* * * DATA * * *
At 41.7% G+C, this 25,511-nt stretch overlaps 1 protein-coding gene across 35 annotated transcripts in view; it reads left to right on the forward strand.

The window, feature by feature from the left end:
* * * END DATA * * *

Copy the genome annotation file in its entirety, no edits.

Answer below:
At 41.7% G+C, this 25,511-nt stretch overlaps 1 protein-coding gene across 35 annotated transcripts in view; it reads left to right on the forward strand.

The window, feature by feature from the left end: